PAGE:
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The Fall

Monday, January 23, 2012

It was a few weeks ago at gymnastics. 

She had just recently moved to the big equipment.  Regular size bars.  Regular size beam.  Regular size vault.

In her previous class, blood sugar was never an issue.  She never did enough activity to warrant doing a basal reduction or giving her free carbs.

But this new class, with all the big, new equipment, was different.  We just didn't know it yet.

She doesn't wear her Dexcom receiver in gymnastics class.  She doesn't want the other girls asking her what it is.  She just wants to be normal.  I get that.  So we let her go without Dex.  It makes her happy.  And that's a huge plus about the Omnipod.  We can hide it.  And without the Dex receiver, no one can see a thing.

The parents are sent upstairs to the viewing room.  We all crowd around the windows watching our kids down below in the gym.  You've got to get there early if you want a seat!

She started out on the bars that night.  The bars are on the other side of the gym.  She looks like a little ant flipping around!  The bars are her favorite!

Next they moved to the floor.  They were practicing cartwheels and roundoffs and jumping onto the vault and doing back flips into the pit.  She seemed fine.  But her cartwheels and roundoffs were a little off...

Then they moved to the beams.  The beams are right below the viewing window.  She does a great job on the beam.  They are learning to balance and turn and lift their legs and jump. 

She was smiling and laughing and having fun.  Just like always.  But she was really unsteady. 

"She's off tonight" J commented.  And she was.  We could see it now that she was right in front of us.  She was having a really hard time staying on the beam. 

She was shaking so much that it looked like she was doing it on purpose just to be goofy.  Something she has been known to do...

But then....

She fell.

And this time, she landed FACE FIRST on the mat. 

I think my heart stopped.  But she got up and brushed herself off. 

She started to cry and her teacher picked her up and held her.  She knows that Sweets has diabetes.  She knows that we are always up there watching. She knows to give us the sign if something isn't right.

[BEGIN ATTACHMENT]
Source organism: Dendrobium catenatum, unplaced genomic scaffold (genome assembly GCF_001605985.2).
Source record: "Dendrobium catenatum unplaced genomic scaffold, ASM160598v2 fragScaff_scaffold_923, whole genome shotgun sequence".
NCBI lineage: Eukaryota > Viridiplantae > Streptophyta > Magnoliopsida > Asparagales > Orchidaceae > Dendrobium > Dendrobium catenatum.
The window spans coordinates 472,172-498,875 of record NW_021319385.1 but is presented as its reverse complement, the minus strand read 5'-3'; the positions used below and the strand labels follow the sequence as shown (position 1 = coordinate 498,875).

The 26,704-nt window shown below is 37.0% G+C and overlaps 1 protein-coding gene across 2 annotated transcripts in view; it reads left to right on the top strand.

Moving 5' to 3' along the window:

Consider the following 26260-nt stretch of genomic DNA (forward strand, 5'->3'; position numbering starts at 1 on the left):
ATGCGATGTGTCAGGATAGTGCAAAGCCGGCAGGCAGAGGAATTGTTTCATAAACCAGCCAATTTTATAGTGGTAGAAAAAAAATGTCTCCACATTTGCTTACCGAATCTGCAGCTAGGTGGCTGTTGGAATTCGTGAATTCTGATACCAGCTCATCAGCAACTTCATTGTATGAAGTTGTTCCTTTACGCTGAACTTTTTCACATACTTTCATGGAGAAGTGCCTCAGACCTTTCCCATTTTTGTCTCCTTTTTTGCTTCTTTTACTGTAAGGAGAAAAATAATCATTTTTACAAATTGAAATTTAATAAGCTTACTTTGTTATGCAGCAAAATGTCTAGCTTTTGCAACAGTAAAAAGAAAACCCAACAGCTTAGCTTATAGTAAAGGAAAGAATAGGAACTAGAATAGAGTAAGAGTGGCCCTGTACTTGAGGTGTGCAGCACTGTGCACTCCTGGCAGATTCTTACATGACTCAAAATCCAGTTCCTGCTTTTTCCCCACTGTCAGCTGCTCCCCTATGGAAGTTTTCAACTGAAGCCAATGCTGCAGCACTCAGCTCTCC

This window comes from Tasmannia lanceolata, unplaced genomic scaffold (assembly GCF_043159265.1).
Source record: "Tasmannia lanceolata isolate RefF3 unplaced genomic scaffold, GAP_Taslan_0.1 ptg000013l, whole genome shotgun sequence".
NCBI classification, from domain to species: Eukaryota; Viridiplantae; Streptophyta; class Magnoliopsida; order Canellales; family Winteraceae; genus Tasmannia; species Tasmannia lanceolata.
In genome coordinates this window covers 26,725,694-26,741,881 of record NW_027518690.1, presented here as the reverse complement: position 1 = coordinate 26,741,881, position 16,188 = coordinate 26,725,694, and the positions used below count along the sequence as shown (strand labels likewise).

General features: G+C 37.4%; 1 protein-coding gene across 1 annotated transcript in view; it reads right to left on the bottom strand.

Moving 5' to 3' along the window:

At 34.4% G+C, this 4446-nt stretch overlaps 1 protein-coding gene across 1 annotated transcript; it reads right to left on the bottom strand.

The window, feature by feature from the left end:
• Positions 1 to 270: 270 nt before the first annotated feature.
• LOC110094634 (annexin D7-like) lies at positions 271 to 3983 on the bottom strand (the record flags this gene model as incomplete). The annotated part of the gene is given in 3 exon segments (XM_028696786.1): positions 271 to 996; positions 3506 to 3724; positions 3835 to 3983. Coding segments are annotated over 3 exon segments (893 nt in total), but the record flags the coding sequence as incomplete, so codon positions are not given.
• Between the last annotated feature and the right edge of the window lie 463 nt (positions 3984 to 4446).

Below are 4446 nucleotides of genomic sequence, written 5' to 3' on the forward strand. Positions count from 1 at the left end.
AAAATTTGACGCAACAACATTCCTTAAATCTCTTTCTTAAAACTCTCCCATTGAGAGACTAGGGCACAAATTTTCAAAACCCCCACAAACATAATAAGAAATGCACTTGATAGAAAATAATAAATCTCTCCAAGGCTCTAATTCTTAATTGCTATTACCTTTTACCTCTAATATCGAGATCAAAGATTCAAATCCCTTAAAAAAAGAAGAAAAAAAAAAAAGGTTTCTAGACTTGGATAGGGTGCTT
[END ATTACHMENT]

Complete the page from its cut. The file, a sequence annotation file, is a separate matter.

So I waited.  And I watched.  And she stopped crying.  And she got back up on the beam. 

But she was still shaking. 

"Something isn't right."  I said. 

The thought had no more come out of my mouth than Dexie started beeping in my purse.

It usually won't pick her up.  But she just happened to be right below us.

And guess what it beeped???

Low.  Under 55.

So I took off running down the stairs, cursing myself for not realizing what the problem was.  I mean, really...  How many signs do I need?!?  Why did it not occur to me that she was LOW?!?

Parents are not allowed in the gym - but I ignore that rule when I need to test.  So I burst into the gym and grabbed her and tested. 

And she was 55. 


A little juice and some smarties and her bg came up.  She was off to join to her class.  Nothing keeps her down.

But I was shaken. 

How in the world did I not realize that she was low?  She could have really gotten hurt. 

She's just starting to feel her lows.  Most of the time she is oblivious.  She feels a crash but not a slow drop.  And we are working on her recognizing that a shaky feeling often means low and that she should tell someone.  But it's a work in progress...

To her it was just another low.  Just another interruption to her life.

But it shook me up. 

Since then, not too much has changed. 

The low and the fall have faded into the backgroud.  I don't think or obsess over it like I did right after it happened.  I don't worry about what easily might have been....

She still does not wear the Dexcom to gymnastics.  I'd like her to.  But it means a lot to her not to wear it and so I'm forcing myself to be ok with that.

We've discussed lows a lot and what it feels like and how she HAS to tell her teacher if she is feeling shaky.